I used to think boss fights were the greatest moments in gaming. Some hulking beast lumbering toward you, while you unload a chaingun into them. But over time it hit me: boss fights are boss fights. Bosses are either big, incredibly strong and slow. Or they are small, slightly strong, and incredibly fast. There may be a few variations on those themes ( turning invisible, mutating to different forms ) but a boss fight is always a boss fight, and they rarely deviate from what is expected of them. But an Easter egg, well that is a different story. A virtual Easter egg can happen anywhere, at any time in a game. They follow no blueprint. Often times the result of spur of the moment thinking by the developers and programmers. As a gamer, there is a wonderful feeling you get when you stumble upon one of these Easter eggs in a video game. An almost indescribable feeling. It is slight elation mixed with a child like giddiness. The joy of finding something that you weren't necessarily supposed to. My love for Easter eggs started when I discovered the island from Lost in the game Just Cause 2. I felt like the only person in the world who had found it. Until I googled it. And realized that Easter eggs were a pretty common thing in gaming. Now I am slightly obsessed with them, so I spent the last year hunting them down. Finally, my obsession yields your payoff as the reader, so everyone wins!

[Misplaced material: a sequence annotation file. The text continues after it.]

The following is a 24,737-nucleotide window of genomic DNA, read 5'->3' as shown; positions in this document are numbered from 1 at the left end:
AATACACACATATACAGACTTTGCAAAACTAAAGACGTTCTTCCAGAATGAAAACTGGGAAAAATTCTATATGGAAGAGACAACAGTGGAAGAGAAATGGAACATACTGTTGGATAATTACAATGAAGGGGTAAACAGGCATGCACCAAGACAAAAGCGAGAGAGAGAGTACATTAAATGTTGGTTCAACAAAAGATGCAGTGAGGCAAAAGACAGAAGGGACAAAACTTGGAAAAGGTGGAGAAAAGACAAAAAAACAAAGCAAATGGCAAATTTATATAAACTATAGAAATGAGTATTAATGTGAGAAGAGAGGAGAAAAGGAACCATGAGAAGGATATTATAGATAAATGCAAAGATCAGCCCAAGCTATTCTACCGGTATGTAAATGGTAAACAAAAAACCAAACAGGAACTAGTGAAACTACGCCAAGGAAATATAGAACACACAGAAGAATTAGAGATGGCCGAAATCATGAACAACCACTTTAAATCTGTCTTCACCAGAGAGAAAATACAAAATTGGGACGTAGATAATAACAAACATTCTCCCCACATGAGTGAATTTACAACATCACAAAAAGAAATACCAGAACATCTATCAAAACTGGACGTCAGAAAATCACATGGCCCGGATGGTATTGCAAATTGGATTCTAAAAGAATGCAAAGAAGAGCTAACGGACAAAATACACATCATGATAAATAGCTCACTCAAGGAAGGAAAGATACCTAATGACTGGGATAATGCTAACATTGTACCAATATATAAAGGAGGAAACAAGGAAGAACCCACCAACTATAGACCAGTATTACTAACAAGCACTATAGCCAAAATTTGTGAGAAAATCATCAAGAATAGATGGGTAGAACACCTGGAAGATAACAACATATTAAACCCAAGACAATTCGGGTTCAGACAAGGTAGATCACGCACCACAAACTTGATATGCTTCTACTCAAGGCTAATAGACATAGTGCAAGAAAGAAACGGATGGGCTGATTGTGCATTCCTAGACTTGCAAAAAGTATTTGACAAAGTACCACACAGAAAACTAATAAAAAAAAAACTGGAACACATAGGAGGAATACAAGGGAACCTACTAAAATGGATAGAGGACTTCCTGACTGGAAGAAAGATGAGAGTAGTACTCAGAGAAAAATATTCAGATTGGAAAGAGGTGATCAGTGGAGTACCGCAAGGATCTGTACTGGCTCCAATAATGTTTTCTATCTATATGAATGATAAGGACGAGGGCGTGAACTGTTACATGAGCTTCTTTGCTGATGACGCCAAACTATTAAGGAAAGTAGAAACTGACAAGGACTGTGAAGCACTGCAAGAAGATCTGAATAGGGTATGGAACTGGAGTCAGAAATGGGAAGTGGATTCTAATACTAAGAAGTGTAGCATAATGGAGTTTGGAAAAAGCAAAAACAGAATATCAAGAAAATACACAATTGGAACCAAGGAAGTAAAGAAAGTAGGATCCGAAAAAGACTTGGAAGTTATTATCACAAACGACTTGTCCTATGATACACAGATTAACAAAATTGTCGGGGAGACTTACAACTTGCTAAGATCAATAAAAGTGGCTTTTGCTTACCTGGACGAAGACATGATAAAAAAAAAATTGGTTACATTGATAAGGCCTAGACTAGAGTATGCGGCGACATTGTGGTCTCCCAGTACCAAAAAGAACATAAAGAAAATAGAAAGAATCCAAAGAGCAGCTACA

We will start this off, fittingly enough, with Rage. A fun game in line with other classic id titles. It had breathtaking graphics, terrible load times, and a rather abrupt ending. But it also had well over a dozen Easter eggs. It was one particular Easter egg in that game that inspired this article. I was playing the very first mission: Quell the bandit threat. I was at the ghost hideout. I got captured, taken to "the killing room" and stabbed. After I defibrillator'ed myself back to life ( yes, defibrillator'ed is a word now ), I noticed a section of wall that looked abnormal (between the T.V and the painting ) and upon inspecting it, a secret panel slid open revealing a room out of Wolfenstein. Done up in the original low-res Wolfenstein graphics and color scheme. The feeling I got when I saw the high resolution 3D gun model from Rage walking into a room done up with old school pixels, I almost died of joy. It was an narcissistic Easter egg, no doubt, but one thing id does not lack is bravado. There is also a "wolf" statue you can find in that room and sell, so it's the Easter egg that keeps on giving. Now without spoiling any other major surprises in that game, I will say this. The Easter eggs in Rage only get better and better as the game progresses.There is a nod to the great T.V show, Breaking Bad. There is a subtle hint about forthcoming Rage 2 and Doom 5 games. There are full rooms that give props to Quake and Doom. There is even a secret developer graffiti room that you get an achievement or trophy for finding. And maybe my favorite Easter egg in Rage was the Fallout Vault Tec bobblehead you can find and sell. It is a wonderful nod to a similar and similarly enjoyable game. Rage opened my eyes to the joy a constant stream of Easter eggs can bring to a gamer. But just when I thought no game could surpass Rage for amount of Easter eggs, Eidos Montreal went and created pure magic.